Pakistan’s 60-year history with the IMF in one chart

Pakistan has taken 21 loans from the IMF
May 16, 2019
Photo: SAMAA Digital
Photo: SAMAA Digital
Pakistan and the IMF are no strangers. Since 1958, they have made 21 agreements for loans, not including the most recent one signed on Monday. The IMF is an international organisation of 189 countries working on monetary cooperation and international monetary stability. It helps member countries in three ways:
  • Economic surveillance -- monitoring the economic and financial policies of its 189 member countries.
  • Lending -- providing loans to member countries facing some degree of economic crises.
  • Capacity building --  modernizing member country economic policies and institutions, and training their people.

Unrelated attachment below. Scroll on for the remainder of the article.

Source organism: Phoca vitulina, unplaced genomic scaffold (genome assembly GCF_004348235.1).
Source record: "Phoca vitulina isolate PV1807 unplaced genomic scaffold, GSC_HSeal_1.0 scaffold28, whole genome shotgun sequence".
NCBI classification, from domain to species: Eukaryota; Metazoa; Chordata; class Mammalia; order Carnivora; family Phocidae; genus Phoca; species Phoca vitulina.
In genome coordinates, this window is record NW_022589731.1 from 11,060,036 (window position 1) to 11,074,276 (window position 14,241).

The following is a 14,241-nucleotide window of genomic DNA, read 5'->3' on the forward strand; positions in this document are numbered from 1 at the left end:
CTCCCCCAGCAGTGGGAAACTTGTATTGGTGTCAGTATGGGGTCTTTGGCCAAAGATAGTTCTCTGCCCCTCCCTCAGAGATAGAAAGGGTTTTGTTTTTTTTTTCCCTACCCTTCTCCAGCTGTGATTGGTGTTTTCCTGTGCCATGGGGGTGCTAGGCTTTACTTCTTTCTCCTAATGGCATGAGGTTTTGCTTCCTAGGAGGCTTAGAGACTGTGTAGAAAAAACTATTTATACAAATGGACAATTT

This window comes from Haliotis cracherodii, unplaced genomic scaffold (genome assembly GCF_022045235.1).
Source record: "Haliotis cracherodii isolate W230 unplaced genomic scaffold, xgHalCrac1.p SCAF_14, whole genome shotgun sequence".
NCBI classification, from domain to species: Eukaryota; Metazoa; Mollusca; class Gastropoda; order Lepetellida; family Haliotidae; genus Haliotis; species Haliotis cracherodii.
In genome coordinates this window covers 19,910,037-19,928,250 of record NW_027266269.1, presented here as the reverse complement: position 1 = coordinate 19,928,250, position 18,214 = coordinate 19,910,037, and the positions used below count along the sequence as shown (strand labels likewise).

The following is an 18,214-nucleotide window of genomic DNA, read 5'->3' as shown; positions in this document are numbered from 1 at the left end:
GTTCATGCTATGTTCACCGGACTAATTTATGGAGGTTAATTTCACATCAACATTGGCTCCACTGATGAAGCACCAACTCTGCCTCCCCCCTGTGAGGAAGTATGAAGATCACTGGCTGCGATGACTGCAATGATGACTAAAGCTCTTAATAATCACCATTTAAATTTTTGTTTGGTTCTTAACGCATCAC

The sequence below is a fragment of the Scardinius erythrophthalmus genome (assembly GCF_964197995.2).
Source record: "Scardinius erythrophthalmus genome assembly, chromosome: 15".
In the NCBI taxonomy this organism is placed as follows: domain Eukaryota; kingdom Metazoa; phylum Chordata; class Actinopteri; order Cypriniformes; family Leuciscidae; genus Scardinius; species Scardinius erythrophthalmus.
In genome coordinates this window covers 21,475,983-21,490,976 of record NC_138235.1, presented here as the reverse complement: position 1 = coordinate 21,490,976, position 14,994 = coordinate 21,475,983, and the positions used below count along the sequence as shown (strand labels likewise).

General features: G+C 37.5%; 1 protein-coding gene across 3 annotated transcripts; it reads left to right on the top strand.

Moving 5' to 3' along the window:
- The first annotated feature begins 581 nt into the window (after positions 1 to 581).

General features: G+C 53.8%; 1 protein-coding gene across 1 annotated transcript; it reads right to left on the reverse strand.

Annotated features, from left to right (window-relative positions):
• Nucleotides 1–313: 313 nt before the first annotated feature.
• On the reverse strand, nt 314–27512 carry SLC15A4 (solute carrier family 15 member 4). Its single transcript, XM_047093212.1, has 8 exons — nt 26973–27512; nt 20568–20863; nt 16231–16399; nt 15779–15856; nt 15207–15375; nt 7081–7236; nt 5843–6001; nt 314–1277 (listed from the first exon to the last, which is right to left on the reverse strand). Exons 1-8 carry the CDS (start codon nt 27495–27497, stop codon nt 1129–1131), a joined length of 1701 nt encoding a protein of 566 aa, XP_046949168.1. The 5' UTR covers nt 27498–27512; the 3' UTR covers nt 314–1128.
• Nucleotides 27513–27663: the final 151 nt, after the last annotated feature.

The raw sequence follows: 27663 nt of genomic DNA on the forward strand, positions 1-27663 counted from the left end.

The IMF lends its member countries money. These programmes can be divided into: Lending through GRA (General Resource Account) which is normal lending to not-so-poor and wealthy countries facing economic crisis. Related: The IMF loan won’t solve all of Pakistan’s problems Lending through PRGT (Poverty Reduction Growth Trust) which is lending to not-so-poor and poor countries at a relatively low interest rate to reduce poverty. The IMF offers a total of 10 programmes through its PRGT and GRA. Of these, Pakistan has taken loans under four programmes. Not all 21 of these agreements are what we call ‘bail-outs’. Pakistan has entered into 12 Stand-by Agreements (SBAs) or what economists call bail-outs with the IMF. Paying back the loans Stand-by Agreements or SBAs are short- to medium-term loans that have to be paid back between 3.5 and 5 years. The loan may be given in up to three years, but is usually given in a 12 to 18-month period. Stand-by Agreements come under the General Resource Account, which means they’re not specifically designed for poor countries, unlike programmes under the Poverty Reduction Growth Trust. But what about the remaining nine agreements? These agreements are for a number of IMF programmes aimed at poverty reduction, structural reform, containing a domestic economic crisis, or protecting smaller weaker economies against the effects of a broader international crisis. Related: Pakistan formally asks the IMF for a bailout package Of the nine loans, other than bail-outs taken by Pakistan, four were given under the PRGT, which means they were given to us to help alleviate poverty and boost economic growth. New trend in our loans When it comes to Pakistan, we see an interesting trend with the IMF programmes -- they are becoming longer and larger. By longer, we mean the pay-out period is increasing. For example, between 1958 and 1977, all the programmes were of one year. Coincidentally, all the IMF programmes in this period were also bail-outs or Stand-by Agreements. There were a total of seven programmes. Between 1980 and 1995, we were part of another seven programmes and all but one were between one and two years long. Related: IMF dollars won’t be used to pay Chinese debt, says finance minister Between 1997 and 2013 -- when the PML-N took out the last $6.4 billion loan -- there were a total of six programmes. With the exception of one, all of them were approximately three years long. This is the 13th time we are going to the IMF to ask for a bail-out, and overall it will be the 22nd loan we have taken from the IMF. Follow SAMAA English on FacebookTwitter, and Instagram.







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